There has been commentary recently about the length of time EQC customers have to issue proceedings challenging a settlement for a claim made under the Earthquake Commission Act 1993 (EQC Act). There have been suggestions that legal proceedings must be issued before 4 September 2016 to ensure they are brought before the deadline in the Limitation Act 1950 and Limitation Act 2010 (together, the Limitation Act).
EQC’s position is that it does not consider the six-year limitation period, in the Limitation Act, runs from the date of each Canterbury earthquake. It follows that there is no 4 September 2016 deadline to bring Court proceedings challenging an EQC claim settlement for damage caused by the 4 September 2010 earthquake.
EQC’s customers can rely on this statement and the explanation below in any proceedings brought after 4 September 2016.
EQC will approach the six-year limitation period for each land, building and contents claim from each earthquake, as running:
- where an EQC claim has been settled, from the date EQC settled that claim;
- where an EQC claim has not yet been settled, from the date when EQC settles or declines that claim; or
- where a claim is declined, from the date that EQC declines the claim.
Further explanation is set out below on how EQC calculates your limitation period.
EQC reserves the right to change its approach to the application of limitation periods, but if it does so it will give public notice of that change. Any such changes will not have retrospective effect, and will not be relied on by EQC until 6 months after the date EQC has published public notice of its change on its website.
When is the settlement date of a claim?
If your land, building or contents claim has been settled, EQC will calculate the limitation date for that claim from its settlement date.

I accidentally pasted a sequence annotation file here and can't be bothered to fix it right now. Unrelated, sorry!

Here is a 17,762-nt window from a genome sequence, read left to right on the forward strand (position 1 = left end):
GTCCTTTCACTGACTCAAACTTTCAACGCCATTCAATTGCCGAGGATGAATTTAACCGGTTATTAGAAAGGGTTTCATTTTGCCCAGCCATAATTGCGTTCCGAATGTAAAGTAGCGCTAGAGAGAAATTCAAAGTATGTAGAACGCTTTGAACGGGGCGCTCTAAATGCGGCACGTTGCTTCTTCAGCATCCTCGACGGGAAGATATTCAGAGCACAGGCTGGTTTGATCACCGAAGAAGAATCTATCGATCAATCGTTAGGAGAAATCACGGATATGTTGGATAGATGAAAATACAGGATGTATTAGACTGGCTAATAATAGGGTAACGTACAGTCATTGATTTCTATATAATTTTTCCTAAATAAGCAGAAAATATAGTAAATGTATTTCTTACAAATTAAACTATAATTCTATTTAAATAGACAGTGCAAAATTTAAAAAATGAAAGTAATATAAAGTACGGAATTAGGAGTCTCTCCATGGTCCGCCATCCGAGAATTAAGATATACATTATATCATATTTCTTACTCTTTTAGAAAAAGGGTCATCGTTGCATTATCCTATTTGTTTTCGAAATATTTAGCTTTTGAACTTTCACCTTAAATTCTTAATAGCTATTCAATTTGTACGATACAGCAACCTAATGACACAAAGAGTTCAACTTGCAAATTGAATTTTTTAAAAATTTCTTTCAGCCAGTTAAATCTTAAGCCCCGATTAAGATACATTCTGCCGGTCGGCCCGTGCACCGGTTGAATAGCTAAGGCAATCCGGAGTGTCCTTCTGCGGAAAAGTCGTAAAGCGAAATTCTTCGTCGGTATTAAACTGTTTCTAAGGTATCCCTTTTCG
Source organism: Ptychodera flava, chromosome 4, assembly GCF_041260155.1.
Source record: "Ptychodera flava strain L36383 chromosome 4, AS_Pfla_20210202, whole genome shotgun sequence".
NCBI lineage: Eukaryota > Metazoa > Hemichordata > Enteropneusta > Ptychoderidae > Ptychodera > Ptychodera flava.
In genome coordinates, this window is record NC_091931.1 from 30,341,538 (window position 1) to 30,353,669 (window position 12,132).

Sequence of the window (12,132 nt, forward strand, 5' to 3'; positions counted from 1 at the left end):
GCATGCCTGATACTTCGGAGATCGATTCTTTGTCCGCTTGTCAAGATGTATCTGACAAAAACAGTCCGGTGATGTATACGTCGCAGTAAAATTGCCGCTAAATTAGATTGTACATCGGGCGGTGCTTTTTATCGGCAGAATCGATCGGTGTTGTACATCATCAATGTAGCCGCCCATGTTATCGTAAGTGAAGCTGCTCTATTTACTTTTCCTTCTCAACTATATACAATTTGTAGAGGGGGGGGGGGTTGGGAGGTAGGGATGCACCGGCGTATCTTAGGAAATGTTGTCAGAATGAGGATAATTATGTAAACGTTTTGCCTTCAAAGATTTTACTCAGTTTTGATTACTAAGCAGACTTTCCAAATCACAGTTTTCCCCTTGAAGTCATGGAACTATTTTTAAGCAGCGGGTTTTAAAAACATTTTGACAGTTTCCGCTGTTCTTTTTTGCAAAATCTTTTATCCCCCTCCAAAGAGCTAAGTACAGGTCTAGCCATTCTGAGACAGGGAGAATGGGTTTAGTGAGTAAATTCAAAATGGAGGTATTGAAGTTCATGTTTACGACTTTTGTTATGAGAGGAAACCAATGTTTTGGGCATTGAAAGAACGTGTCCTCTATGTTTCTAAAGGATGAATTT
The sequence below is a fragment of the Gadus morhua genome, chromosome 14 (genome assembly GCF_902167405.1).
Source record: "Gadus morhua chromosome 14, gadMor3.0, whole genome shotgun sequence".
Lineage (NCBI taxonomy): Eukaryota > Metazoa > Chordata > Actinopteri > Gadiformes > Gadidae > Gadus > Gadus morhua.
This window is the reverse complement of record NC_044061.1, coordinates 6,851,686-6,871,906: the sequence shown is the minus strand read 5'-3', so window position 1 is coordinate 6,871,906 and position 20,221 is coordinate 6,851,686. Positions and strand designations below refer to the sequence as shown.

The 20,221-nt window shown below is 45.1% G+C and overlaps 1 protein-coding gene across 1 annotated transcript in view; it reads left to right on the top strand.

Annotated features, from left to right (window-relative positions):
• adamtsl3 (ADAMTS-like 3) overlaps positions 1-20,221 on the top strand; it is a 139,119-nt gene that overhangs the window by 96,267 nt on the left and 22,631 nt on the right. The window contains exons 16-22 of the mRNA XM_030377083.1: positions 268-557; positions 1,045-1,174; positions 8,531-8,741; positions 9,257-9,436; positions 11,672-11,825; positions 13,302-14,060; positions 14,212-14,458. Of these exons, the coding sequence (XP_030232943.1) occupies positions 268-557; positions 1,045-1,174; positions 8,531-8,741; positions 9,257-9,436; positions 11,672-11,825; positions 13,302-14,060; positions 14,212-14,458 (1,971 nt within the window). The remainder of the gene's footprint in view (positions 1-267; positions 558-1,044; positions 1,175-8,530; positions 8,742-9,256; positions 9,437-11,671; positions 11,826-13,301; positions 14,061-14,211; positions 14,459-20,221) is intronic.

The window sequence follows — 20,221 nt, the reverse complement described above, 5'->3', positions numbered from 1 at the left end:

If your claim has been settled by payment:
- The limitation period starts running from the date EQC makes payment in settlement of your claim under the EQC Act.
- Where EQC has made one or more “top-up” settlements for a claim, then the date will be calculated from the most recent settlement payment.
- If no payment is made because the settlement due is less than the excess amount, the date will be calculated from when EQC communicates its settlement position to the customer.
If your claim has been settled through repair under the Canterbury Home Repair Programme (CHRP):
- The limitation period starts running from the date of practical completion of the repairs.
- If there have been further repairs carried out by EQC after the date of practical completion, then the date will be calculated from the most recent date those further repairs were completed.
When is the date that a claim has been declined?
If a claim has been, or will be, declined (which may also be described as “not accepted”, “closed”, or other similar language), the customer will have received correspondence from EQC communicating that decision. The limitation period will begin to run from the date in that communication.
What if my claim hasn’t been settled or declined?
If a claim has not yet been settled, and has not been declined, then the limitation period will start to run only when the claim is settled or declined.
Q. Why doesn’t EQC announce an extension of the limitation date, as insurers have done?
EQC’s approach to limitation periods takes into account the circumstances of each individual claim and allows customers six years after that claim was settled or declined to decide whether to bring legal proceedings.
Insurers have announced extensions of the limitation date because some consider that under their policies the limitation period starts running from the date of each earthquake. However, EQC does not consider that is the case for claims under the EQC Act.
How the Limitation Act applies to policies provided by private insurers may differ between policies and people should talk with their private insurer and potentially their lawyer about their individual claims.
Q. What is the date of practical completion?
The date of practical completion is the date that EQC and its building contractor agreed that the repair work to your property was completed, apart from minor issues that could be rectified without affecting the use of the property.
Q. What should I do if I disagree with my claim settlement?
If you have any concerns with your settlement or become aware of new information relevant to your claim, then you can raise this with EQC for review. This can be done by making a complaint to EQC, following the instructions set out here.